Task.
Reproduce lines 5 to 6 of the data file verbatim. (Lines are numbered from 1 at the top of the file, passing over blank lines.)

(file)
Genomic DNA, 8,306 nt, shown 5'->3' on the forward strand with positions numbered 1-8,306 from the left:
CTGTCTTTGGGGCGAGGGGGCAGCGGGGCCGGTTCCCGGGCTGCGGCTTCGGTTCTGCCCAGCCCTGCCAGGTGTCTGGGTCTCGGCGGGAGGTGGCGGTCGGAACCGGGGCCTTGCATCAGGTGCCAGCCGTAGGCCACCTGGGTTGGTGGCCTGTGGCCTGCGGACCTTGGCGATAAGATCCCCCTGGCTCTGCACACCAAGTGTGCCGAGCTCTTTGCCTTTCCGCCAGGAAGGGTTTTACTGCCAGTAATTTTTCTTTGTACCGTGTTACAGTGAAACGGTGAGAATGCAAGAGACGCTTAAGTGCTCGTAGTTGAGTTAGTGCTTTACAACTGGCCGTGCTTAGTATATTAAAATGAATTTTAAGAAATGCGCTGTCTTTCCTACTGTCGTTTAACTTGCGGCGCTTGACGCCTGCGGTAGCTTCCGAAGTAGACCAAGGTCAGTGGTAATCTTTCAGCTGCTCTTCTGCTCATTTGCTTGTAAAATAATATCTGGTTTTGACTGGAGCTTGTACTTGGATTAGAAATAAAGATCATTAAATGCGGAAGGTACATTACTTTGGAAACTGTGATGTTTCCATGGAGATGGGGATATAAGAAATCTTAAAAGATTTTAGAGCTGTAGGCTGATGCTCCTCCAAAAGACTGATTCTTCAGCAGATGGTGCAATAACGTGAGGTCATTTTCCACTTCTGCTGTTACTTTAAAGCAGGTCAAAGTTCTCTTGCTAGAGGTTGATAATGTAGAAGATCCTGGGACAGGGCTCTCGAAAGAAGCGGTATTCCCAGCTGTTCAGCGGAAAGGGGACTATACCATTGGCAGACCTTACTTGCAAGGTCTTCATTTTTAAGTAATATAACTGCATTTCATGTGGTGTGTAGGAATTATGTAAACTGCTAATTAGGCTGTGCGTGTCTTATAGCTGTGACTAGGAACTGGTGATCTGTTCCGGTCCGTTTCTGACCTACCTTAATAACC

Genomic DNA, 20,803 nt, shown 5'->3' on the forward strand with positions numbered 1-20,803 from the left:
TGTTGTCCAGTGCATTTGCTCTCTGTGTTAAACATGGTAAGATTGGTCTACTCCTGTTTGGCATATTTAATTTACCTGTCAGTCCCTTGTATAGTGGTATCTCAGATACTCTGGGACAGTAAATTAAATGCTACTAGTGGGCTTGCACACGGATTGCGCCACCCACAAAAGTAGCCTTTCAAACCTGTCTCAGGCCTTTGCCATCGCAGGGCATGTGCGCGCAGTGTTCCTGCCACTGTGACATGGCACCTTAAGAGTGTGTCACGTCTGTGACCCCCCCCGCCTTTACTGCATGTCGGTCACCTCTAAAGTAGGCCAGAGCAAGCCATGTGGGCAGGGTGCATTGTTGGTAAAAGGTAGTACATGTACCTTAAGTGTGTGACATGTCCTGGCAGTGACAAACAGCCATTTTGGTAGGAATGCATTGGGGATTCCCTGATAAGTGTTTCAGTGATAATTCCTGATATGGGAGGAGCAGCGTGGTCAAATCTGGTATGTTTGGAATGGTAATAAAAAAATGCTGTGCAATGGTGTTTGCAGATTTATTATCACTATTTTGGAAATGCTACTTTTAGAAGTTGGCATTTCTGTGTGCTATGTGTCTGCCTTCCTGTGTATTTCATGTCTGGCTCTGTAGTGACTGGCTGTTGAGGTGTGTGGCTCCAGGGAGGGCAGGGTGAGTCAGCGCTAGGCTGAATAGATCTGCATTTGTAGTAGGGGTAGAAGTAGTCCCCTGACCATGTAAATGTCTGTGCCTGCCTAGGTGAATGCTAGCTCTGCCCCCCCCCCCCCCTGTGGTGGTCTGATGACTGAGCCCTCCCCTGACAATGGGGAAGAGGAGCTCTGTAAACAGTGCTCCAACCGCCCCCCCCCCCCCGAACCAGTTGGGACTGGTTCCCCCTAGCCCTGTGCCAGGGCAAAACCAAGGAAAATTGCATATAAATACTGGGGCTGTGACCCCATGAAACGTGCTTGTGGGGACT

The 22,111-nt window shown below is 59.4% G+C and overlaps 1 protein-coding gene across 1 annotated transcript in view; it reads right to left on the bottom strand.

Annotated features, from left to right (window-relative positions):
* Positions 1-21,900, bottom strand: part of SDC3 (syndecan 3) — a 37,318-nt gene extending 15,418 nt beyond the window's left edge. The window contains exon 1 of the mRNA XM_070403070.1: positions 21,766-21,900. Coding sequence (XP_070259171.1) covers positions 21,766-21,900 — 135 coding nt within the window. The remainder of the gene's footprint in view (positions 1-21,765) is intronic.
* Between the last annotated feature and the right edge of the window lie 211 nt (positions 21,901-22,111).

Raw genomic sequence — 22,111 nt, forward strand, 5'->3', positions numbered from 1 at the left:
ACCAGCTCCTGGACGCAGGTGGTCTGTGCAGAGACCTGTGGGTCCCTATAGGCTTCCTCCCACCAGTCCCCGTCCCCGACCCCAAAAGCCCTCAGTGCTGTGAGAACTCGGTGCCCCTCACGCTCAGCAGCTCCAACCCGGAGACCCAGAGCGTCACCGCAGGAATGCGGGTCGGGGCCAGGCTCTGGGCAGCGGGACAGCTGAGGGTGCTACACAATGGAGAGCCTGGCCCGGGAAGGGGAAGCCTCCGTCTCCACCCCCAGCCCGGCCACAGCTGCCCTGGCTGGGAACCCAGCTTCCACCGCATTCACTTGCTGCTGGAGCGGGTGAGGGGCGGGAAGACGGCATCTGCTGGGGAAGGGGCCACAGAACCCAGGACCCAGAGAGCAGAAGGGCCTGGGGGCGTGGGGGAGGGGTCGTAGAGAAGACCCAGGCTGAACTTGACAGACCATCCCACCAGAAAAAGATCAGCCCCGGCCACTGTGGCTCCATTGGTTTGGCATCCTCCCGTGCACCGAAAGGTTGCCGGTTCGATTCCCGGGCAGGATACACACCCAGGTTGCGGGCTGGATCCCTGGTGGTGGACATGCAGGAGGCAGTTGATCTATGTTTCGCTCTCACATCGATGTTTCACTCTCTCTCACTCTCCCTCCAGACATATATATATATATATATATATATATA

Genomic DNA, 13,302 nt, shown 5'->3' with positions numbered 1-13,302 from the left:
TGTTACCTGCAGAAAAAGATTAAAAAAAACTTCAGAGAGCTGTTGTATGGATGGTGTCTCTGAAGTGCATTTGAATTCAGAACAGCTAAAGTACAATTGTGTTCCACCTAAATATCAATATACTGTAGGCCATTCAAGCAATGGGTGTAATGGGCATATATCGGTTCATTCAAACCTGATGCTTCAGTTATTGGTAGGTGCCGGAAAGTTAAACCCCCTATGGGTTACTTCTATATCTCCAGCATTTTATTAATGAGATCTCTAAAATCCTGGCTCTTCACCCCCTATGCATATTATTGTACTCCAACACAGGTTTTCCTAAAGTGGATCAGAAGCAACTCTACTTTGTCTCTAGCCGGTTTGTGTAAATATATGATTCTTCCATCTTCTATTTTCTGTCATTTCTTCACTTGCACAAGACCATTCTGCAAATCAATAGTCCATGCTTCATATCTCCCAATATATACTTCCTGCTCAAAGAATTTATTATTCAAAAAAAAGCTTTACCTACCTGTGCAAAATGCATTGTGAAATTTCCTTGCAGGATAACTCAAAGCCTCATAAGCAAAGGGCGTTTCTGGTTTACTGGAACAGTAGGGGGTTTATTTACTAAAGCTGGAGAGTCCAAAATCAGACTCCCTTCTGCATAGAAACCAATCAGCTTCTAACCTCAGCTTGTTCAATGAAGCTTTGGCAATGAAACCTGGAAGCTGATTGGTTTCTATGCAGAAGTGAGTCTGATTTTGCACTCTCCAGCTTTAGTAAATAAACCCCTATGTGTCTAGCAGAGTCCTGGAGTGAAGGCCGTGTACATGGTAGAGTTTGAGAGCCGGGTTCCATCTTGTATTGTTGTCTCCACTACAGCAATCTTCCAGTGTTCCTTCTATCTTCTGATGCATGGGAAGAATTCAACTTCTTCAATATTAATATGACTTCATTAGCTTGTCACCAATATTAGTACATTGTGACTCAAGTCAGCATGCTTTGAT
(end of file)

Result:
The 22,111-nt window shown below is 59.4% G+C and overlaps 1 protein-coding gene across 1 annotated transcript in view; it reads right to left on the bottom strand.

Annotated features, from left to right (window-relative positions):